Our Score: 1 out of 5 stars
Some fairy tales are best left alone. In doing some quick research I learned that there are no less than thirty filmed versions of the tale of Snow White. And I’m willing to bet that all of them (well, maybe not the X-rated version entitled “Once Upon A Girl”) are better than “Snow White and the Huntsman.”
As the film begins we are told, via narration, the story of a happy couple that wanted a happy baby. The missus pricks her finger on a rose and three drops of blood escape. Apparently the drops of blood signify red lips, black hair and white skin. Turns out the couple in question are actually the king and queen of a happy kingdom. The queen has a beautiful baby girl, who they name Snow White. And they live happily ever after. Just kidding!
I hardly know where to begin.
Apparently when the film was cast the actors were told that they either needed to speak like “this” or like “THIS!” Both the evil queen (Theron) and the fair Snow White (Stewart) either mumble their lines to their fellow actors or SCREAM them! As the magic mirror-loving, bird heart-eating queen who has apparently been done wrong by one man too many, Theron comes off as a better dressed version of Aileen Wuornos, the man-hating serial killer she won an Oscar portraying in 2003’s “Monster.” Her makeup makes her features fluctuate from a blindingly beautiful queen to a weathered hag who eerily resembles Courtney Love’s Althea Flynt at the end of “The People vs Larry Flynt.”
The queen also has a creepy relationship with her brother, Finn (Sam Spruell). And by creepy I mean “Angelina Jolie and her brother at the 2000 Oscars” creepy.
As Snow White, Stewart doesn’t have much to do while she’s locked in a tower. Once she escapes she proves herself to be quite feisty. However, she too is a shouter. And then there’s Hemsworth, who apparently was the only actor that was trying when the film was shot. Burdened with the only accent in the film, the kind that makes the word “three” sound like “tree,” and wielding a large axe much like he wielded his Hammer as Thor, Hemsworth gives the only layered performance in the film. Even the seven dwarves, played by who’s who of British actors including Ian McShane, Bob Hoskins and Nick Frost, couldn’t bring this film to life. It’s like everybody on set, sans Hemsworth, took a bite of the famed poisoned apple and drifted off to sleep. And since these aren’t Disney’s dwarves they’re saddled with such un-cute names like Beith, Nion and Gort. One of them bore a striking resemblance to Mel Brooks’ Yogurt in “Spaceballs,” but since he’s apparently blind I just call him “Blindy,” in memory of Walt.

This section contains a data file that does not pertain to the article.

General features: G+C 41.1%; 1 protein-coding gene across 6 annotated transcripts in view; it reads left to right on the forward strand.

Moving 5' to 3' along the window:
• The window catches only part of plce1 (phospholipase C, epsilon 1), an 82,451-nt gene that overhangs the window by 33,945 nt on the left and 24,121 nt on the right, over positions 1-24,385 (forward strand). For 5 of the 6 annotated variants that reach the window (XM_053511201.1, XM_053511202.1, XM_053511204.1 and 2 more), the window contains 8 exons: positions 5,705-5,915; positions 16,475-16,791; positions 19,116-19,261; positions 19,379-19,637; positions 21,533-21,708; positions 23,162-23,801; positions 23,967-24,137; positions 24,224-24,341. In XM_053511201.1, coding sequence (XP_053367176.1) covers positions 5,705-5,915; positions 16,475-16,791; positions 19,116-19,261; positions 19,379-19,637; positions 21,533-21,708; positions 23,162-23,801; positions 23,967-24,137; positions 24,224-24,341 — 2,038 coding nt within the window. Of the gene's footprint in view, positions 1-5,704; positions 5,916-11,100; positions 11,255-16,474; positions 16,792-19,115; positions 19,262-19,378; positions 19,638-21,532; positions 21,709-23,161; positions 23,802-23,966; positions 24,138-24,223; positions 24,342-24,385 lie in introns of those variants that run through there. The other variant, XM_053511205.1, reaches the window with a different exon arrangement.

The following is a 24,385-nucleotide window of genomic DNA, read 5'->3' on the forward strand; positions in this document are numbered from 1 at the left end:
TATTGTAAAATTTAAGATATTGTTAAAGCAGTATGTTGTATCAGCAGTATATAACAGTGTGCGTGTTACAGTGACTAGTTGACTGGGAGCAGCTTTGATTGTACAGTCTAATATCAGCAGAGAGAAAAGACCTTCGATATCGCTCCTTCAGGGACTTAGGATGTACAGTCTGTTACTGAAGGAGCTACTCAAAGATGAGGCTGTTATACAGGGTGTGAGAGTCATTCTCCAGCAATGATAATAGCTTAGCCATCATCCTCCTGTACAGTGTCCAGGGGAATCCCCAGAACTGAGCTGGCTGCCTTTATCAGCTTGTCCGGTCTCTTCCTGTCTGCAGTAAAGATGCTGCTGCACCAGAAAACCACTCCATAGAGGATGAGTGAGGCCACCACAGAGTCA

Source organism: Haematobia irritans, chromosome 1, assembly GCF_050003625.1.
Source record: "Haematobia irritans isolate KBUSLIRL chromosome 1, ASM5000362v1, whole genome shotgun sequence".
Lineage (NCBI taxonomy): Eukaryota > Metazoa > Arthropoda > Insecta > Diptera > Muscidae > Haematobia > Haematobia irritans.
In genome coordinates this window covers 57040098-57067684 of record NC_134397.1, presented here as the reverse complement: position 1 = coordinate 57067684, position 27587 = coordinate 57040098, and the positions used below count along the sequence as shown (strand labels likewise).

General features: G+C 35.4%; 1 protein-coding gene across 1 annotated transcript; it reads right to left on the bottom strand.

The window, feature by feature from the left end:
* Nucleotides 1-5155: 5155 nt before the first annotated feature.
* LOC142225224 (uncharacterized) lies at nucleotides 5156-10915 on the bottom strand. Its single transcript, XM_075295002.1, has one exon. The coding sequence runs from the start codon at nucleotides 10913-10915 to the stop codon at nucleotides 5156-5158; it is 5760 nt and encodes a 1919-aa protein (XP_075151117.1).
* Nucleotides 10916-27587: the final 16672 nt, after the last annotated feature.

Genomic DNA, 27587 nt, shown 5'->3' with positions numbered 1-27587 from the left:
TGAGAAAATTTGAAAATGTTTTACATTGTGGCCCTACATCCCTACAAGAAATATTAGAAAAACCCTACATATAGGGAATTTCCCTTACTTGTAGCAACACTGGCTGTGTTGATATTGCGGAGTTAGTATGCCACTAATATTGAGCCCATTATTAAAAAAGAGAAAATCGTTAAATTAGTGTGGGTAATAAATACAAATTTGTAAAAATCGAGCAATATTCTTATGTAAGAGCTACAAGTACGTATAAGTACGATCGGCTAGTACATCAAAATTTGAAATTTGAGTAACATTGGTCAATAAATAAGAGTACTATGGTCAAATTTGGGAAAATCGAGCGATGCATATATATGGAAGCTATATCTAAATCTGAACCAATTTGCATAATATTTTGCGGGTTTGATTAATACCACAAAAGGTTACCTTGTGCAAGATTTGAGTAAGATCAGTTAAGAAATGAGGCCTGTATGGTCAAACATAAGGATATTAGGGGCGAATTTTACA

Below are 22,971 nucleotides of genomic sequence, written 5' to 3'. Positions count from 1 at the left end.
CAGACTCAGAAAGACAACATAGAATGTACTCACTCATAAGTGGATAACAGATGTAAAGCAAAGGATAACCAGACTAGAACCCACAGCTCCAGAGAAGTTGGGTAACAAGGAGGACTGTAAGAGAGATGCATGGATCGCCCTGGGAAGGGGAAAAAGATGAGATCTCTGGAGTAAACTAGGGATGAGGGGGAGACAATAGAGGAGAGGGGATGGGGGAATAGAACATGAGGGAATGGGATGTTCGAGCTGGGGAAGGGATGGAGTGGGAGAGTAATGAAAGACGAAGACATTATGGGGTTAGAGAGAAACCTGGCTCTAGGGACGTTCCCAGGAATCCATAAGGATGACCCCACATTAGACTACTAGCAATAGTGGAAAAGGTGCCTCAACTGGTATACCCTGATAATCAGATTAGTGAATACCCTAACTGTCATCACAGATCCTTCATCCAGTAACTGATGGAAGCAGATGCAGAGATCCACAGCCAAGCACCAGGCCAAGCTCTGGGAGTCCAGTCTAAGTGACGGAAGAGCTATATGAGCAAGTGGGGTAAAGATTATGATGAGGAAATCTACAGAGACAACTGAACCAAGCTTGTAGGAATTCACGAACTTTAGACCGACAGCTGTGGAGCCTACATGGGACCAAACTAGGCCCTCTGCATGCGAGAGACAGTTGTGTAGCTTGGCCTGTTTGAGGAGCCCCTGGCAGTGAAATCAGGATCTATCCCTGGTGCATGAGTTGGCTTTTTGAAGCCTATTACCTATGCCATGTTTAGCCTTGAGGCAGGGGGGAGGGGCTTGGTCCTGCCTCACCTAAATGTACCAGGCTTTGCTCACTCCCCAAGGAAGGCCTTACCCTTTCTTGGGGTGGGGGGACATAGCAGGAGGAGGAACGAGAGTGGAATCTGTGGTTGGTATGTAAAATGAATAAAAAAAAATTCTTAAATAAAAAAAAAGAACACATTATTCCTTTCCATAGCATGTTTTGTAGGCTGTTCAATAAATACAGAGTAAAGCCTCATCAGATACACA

The pacing is horrible, making a two hour-plus film feel EXACTLY LIKE a two hour-plus film. The script is cobbled together from pretty much every different version of the Snow White tale you remember from your childhood. Somebody better call John Lee Hancock, who wrote such films as “The Blind Side” and “Midnight in the Garden of Good and Evil,” and tell him somebody added his name to the other two taking credit for the screenplay. Thankfully I have to watch “A Perfect World” this weekend so I can be reminded of what a talented writer he truly is. On the plus side, the musical score by James Newton Howard is a pleasant distraction from the action on screen.
Thanks to my crack research I’ve learned that two of the actors featured in “Once Upon a Girl” were Hal Smith, who played the loveable town drunk Otis on “The Andy Griffith Show,” and Frank Welker, one of the best voice-over actors EVER. Armed with that knowledge I think “Once Upon a Girl” may also be better than “Snow White and the Huntsman.”